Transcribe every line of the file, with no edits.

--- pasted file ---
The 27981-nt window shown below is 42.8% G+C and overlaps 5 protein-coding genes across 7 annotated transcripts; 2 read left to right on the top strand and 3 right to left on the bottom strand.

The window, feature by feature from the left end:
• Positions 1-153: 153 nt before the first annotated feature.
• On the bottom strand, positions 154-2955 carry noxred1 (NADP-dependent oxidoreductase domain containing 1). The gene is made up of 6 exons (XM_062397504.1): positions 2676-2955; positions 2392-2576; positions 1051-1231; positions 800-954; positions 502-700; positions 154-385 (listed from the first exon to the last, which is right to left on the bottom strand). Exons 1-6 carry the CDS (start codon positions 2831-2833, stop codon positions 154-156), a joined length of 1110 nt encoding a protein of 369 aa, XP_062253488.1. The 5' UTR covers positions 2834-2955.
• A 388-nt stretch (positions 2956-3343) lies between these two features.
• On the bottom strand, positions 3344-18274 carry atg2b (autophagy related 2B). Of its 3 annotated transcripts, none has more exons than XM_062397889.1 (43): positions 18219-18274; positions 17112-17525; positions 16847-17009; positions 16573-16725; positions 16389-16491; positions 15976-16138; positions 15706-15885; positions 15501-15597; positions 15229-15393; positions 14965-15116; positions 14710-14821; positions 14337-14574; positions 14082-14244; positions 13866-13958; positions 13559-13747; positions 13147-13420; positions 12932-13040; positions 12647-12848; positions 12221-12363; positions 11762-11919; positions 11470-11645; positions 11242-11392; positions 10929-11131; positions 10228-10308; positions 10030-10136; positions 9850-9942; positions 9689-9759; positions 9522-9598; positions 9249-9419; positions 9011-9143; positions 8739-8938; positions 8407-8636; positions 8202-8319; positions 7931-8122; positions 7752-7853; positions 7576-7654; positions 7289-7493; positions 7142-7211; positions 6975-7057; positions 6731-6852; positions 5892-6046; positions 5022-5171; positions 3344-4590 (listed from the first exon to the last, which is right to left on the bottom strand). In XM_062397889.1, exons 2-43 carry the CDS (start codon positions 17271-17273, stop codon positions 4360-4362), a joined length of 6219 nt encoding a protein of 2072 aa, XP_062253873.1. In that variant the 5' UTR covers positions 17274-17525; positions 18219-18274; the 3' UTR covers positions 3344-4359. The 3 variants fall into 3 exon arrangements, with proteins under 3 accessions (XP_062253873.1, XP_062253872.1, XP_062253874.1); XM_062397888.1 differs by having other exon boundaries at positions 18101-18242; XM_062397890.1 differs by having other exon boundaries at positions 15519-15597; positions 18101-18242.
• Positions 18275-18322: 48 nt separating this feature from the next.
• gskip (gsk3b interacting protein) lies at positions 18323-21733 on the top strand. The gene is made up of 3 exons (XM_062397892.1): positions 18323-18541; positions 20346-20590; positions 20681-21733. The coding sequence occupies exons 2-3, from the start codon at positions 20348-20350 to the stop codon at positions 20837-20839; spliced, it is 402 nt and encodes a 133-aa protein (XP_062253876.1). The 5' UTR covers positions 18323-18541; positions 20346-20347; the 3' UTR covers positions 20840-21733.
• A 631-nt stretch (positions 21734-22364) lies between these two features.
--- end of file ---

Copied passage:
The 27981-nt window shown below is 42.8% G+C and overlaps 5 protein-coding genes across 7 annotated transcripts; 2 read left to right on the top strand and 3 right to left on the bottom strand.

The window, feature by feature from the left end:
• Positions 1-153: 153 nt before the first annotated feature.
• On the bottom strand, positions 154-2955 carry noxred1 (NADP-dependent oxidoreductase domain containing 1). The gene is made up of 6 exons (XM_062397504.1): positions 2676-2955; positions 2392-2576; positions 1051-1231; positions 800-954; positions 502-700; positions 154-385 (listed from the first exon to the last, which is right to left on the bottom strand). Exons 1-6 carry the CDS (start codon positions 2831-2833, stop codon positions 154-156), a joined length of 1110 nt encoding a protein of 369 aa, XP_062253488.1. The 5' UTR covers positions 2834-2955.
• A 388-nt stretch (positions 2956-3343) lies between these two features.
• On the bottom strand, positions 3344-18274 carry atg2b (autophagy related 2B). Of its 3 annotated transcripts, none has more exons than XM_062397889.1 (43): positions 18219-18274; positions 17112-17525; positions 16847-17009; positions 16573-16725; positions 16389-16491; positions 15976-16138; positions 15706-15885; positions 15501-15597; positions 15229-15393; positions 14965-15116; positions 14710-14821; positions 14337-14574; positions 14082-14244; positions 13866-13958; positions 13559-13747; positions 13147-13420; positions 12932-13040; positions 12647-12848; positions 12221-12363; positions 11762-11919; positions 11470-11645; positions 11242-11392; positions 10929-11131; positions 10228-10308; positions 10030-10136; positions 9850-9942; positions 9689-9759; positions 9522-9598; positions 9249-9419; positions 9011-9143; positions 8739-8938; positions 8407-8636; positions 8202-8319; positions 7931-8122; positions 7752-7853; positions 7576-7654; positions 7289-7493; positions 7142-7211; positions 6975-7057; positions 6731-6852; positions 5892-6046; positions 5022-5171; positions 3344-4590 (listed from the first exon to the last, which is right to left on the bottom strand). In XM_062397889.1, exons 2-43 carry the CDS (start codon positions 17271-17273, stop codon positions 4360-4362), a joined length of 6219 nt encoding a protein of 2072 aa, XP_062253873.1. In that variant the 5' UTR covers positions 17274-17525; positions 18219-18274; the 3' UTR covers positions 3344-4359. The 3 variants fall into 3 exon arrangements, with proteins under 3 accessions (XP_062253873.1, XP_062253872.1, XP_062253874.1); XM_062397888.1 differs by having other exon boundaries at positions 18101-18242; XM_062397890.1 differs by having other exon boundaries at positions 15519-15597; positions 18101-18242.
• Positions 18275-18322: 48 nt separating this feature from the next.
• gskip (gsk3b interacting protein) lies at positions 18323-21733 on the top strand. The gene is made up of 3 exons (XM_062397892.1): positions 18323-18541; positions 20346-20590; positions 20681-21733. The coding sequence occupies exons 2-3, from the start codon at positions 20348-20350 to the stop codon at positions 20837-20839; spliced, it is 402 nt and encodes a 133-aa protein (XP_062253876.1). The 5' UTR covers positions 18323-18541; positions 20346-20347; the 3' UTR covers positions 20840-21733.
• A 631-nt stretch (positions 21734-22364) lies between these two features.